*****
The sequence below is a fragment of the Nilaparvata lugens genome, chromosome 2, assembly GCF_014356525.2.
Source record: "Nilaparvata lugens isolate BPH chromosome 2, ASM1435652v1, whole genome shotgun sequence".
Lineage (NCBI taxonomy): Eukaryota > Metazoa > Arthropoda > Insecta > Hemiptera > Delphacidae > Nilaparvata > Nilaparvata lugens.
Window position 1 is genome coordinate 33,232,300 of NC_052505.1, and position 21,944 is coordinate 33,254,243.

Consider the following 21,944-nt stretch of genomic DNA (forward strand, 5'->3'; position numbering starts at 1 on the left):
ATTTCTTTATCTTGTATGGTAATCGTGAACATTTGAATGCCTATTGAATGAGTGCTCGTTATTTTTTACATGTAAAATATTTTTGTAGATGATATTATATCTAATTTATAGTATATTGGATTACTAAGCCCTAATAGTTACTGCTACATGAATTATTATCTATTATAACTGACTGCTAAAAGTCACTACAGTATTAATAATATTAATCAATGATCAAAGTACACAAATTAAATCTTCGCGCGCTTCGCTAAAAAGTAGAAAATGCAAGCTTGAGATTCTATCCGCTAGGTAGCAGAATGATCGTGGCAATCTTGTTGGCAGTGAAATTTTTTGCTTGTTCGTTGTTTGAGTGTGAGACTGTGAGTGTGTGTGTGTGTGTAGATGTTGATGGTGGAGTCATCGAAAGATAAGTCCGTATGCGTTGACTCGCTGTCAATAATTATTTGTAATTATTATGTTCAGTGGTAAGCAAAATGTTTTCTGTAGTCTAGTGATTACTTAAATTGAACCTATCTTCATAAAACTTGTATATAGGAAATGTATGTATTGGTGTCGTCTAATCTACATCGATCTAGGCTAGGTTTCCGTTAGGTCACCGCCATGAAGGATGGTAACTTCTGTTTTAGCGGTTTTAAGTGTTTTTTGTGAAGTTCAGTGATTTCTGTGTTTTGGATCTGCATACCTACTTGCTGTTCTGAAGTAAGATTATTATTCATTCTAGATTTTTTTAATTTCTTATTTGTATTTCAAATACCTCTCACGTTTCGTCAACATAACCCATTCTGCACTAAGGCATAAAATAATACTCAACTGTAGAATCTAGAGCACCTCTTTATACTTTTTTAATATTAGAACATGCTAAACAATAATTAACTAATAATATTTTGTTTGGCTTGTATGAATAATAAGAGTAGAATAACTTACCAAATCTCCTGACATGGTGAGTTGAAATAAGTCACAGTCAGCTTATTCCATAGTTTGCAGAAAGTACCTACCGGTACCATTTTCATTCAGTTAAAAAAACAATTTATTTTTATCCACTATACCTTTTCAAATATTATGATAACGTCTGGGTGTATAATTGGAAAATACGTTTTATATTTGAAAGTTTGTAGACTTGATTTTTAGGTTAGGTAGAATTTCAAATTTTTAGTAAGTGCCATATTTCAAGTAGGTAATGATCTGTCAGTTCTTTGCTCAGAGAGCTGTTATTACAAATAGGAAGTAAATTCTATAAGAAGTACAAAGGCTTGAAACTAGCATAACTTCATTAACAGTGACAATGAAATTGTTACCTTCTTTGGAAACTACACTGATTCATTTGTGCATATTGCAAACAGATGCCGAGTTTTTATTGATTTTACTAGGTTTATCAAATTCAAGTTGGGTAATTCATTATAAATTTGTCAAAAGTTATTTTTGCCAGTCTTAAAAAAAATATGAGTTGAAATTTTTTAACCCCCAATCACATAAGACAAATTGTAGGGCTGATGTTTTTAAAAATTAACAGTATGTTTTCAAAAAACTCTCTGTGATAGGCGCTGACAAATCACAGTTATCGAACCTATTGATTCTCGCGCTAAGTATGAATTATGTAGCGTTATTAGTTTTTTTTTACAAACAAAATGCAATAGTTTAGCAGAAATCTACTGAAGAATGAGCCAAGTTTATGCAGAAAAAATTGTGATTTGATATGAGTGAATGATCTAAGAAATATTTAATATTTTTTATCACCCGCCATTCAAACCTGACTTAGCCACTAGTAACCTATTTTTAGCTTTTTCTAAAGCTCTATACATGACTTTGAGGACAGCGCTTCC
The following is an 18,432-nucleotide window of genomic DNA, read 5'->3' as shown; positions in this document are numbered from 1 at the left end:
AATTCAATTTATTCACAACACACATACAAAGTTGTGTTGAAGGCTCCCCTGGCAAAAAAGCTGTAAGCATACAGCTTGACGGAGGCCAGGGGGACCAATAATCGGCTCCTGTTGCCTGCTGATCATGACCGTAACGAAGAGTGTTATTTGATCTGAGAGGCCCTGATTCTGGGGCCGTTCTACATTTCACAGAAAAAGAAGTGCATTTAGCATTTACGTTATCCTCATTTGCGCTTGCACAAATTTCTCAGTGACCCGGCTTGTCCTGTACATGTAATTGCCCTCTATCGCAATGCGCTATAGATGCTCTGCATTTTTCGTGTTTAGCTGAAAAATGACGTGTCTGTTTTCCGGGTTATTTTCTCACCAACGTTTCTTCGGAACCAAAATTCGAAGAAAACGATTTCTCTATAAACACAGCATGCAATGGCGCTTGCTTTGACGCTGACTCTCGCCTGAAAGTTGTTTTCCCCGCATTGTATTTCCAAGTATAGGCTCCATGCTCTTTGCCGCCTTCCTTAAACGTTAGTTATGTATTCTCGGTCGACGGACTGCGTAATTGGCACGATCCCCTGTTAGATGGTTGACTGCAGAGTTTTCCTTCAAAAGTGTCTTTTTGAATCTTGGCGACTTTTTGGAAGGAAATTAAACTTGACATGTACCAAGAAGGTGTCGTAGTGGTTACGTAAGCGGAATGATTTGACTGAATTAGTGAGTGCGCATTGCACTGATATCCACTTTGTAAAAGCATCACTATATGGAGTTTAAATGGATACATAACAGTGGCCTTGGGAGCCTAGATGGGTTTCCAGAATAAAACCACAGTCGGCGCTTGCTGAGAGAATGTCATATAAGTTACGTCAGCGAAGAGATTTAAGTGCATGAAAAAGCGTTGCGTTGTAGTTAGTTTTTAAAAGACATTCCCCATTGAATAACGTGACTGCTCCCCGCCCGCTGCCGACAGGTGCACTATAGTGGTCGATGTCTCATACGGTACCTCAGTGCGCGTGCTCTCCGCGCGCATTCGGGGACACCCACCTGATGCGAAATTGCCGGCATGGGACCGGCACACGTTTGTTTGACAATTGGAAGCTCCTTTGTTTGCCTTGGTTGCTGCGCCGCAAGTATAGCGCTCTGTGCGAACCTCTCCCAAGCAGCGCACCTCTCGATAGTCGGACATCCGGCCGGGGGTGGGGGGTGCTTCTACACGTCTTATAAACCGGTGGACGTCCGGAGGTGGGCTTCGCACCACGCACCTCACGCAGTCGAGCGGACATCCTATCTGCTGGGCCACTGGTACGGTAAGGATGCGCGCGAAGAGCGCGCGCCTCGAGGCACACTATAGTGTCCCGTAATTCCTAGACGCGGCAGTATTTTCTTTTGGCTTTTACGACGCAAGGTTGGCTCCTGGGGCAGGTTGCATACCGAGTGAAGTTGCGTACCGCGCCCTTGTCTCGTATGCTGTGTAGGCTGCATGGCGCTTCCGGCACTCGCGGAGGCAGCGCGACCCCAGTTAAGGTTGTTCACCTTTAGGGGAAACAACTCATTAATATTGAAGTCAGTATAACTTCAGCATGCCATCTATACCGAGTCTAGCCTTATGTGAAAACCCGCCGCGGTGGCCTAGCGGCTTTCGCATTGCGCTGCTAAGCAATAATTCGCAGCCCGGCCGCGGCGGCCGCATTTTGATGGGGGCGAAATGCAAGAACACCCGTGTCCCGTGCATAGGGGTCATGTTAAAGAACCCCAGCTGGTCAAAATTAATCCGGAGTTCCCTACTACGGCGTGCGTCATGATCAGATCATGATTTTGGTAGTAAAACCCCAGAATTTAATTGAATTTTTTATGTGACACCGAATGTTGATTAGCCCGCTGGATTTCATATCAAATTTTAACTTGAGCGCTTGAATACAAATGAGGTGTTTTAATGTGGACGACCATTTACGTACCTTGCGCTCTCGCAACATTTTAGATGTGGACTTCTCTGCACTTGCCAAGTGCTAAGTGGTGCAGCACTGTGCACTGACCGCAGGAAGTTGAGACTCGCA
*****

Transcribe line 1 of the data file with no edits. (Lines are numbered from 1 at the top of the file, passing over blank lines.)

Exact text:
The sequence below is a fragment of the Nilaparvata lugens genome, chromosome 2, assembly GCF_014356525.2.